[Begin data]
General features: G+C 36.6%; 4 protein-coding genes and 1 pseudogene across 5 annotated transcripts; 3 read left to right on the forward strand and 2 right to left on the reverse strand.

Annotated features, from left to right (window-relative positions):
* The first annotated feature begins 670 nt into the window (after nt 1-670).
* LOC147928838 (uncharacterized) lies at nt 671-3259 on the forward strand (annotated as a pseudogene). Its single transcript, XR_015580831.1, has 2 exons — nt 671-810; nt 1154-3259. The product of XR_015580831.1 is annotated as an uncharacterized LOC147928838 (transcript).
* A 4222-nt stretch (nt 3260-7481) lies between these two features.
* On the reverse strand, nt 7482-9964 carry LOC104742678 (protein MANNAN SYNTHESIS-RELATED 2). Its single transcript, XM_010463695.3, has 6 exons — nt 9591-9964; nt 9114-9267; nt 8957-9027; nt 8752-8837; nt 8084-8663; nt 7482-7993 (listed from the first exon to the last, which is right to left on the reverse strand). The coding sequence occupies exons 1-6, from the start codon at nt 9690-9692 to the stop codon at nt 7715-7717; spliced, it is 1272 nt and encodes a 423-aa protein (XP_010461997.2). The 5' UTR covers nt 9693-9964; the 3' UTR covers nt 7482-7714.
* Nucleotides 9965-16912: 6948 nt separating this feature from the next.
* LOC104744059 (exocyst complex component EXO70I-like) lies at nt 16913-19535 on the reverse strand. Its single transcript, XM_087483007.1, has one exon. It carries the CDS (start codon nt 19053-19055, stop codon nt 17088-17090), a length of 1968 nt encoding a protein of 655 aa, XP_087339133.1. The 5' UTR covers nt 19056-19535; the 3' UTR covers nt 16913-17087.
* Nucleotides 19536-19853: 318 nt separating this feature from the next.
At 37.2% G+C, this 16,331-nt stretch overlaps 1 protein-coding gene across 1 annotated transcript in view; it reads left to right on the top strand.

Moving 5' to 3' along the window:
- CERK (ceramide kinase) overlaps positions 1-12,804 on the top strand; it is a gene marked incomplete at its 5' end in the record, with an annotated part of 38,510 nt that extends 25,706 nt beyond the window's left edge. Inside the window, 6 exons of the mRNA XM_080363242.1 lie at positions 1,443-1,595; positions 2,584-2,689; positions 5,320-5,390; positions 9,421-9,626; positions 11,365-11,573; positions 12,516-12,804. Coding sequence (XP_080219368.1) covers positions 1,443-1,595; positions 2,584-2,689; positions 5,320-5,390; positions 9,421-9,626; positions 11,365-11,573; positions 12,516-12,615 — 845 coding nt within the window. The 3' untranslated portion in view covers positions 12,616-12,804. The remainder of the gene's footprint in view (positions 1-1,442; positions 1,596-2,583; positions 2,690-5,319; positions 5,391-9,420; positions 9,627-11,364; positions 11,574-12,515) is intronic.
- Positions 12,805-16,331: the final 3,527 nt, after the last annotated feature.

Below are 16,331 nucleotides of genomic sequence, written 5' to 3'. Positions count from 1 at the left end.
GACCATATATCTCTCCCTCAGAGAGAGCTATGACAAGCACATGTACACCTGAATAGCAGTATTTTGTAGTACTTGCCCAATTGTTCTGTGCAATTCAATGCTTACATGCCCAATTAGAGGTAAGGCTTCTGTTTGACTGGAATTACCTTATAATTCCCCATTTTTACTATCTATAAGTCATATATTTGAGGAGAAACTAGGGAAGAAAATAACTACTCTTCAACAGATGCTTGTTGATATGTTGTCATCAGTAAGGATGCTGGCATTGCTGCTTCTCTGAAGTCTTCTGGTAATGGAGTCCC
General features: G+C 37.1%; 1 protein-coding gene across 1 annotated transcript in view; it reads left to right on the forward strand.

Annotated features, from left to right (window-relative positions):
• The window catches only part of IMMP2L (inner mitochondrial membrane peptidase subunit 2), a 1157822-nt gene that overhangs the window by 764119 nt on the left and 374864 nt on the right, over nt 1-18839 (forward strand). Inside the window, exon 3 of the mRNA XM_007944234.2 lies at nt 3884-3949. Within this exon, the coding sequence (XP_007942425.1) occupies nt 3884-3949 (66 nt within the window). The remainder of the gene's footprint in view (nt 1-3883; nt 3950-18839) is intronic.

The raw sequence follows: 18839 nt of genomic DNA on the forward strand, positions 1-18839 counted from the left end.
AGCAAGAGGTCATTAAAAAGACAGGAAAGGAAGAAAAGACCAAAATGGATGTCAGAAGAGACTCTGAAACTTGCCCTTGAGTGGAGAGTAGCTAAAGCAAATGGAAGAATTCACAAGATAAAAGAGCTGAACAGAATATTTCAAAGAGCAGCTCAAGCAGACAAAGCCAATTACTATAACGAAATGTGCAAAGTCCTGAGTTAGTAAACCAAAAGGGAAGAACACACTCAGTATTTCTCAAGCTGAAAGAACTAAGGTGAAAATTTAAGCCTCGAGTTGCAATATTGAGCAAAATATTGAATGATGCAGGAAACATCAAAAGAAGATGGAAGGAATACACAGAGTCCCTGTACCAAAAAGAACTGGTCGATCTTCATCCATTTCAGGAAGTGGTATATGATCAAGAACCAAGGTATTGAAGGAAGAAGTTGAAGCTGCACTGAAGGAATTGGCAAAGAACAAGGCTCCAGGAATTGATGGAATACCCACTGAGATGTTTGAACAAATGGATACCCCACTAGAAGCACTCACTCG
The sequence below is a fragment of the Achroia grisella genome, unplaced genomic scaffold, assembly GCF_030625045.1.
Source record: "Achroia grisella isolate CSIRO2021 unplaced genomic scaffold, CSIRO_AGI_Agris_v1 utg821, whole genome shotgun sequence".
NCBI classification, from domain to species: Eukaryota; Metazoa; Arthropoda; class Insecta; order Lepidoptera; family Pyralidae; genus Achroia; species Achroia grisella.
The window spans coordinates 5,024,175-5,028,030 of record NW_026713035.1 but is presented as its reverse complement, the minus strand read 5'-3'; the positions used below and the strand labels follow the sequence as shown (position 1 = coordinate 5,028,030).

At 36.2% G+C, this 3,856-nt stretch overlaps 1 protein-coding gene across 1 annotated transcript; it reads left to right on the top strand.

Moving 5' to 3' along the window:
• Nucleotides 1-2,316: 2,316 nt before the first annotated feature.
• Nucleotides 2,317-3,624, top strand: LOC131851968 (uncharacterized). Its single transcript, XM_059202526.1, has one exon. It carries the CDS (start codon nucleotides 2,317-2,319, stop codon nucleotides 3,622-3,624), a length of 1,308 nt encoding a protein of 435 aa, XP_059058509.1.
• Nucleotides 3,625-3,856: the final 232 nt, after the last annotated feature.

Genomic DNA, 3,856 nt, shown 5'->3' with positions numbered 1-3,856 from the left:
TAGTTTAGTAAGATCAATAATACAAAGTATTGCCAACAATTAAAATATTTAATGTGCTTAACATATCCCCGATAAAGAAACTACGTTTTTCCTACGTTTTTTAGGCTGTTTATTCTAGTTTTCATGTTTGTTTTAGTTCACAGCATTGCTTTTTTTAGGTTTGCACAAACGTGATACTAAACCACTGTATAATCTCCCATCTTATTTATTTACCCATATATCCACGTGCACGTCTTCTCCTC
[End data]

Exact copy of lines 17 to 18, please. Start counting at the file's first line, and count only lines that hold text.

Annotated features, from left to right (window-relative positions):
• The window catches only part of IMMP2L (inner mitochondrial membrane peptidase subunit 2), a 1157822-nt gene that overhangs the window by 764119 nt on the left and 374864 nt on the right, over nt 1-18839 (forward strand). Inside the window, exon 3 of the mRNA XM_007944234.2 lies at nt 3884-3949. Within this exon, the coding sequence (XP_007942425.1) occupies nt 3884-3949 (66 nt within the window). The remainder of the gene's footprint in view (nt 1-3883; nt 3950-18839) is intronic.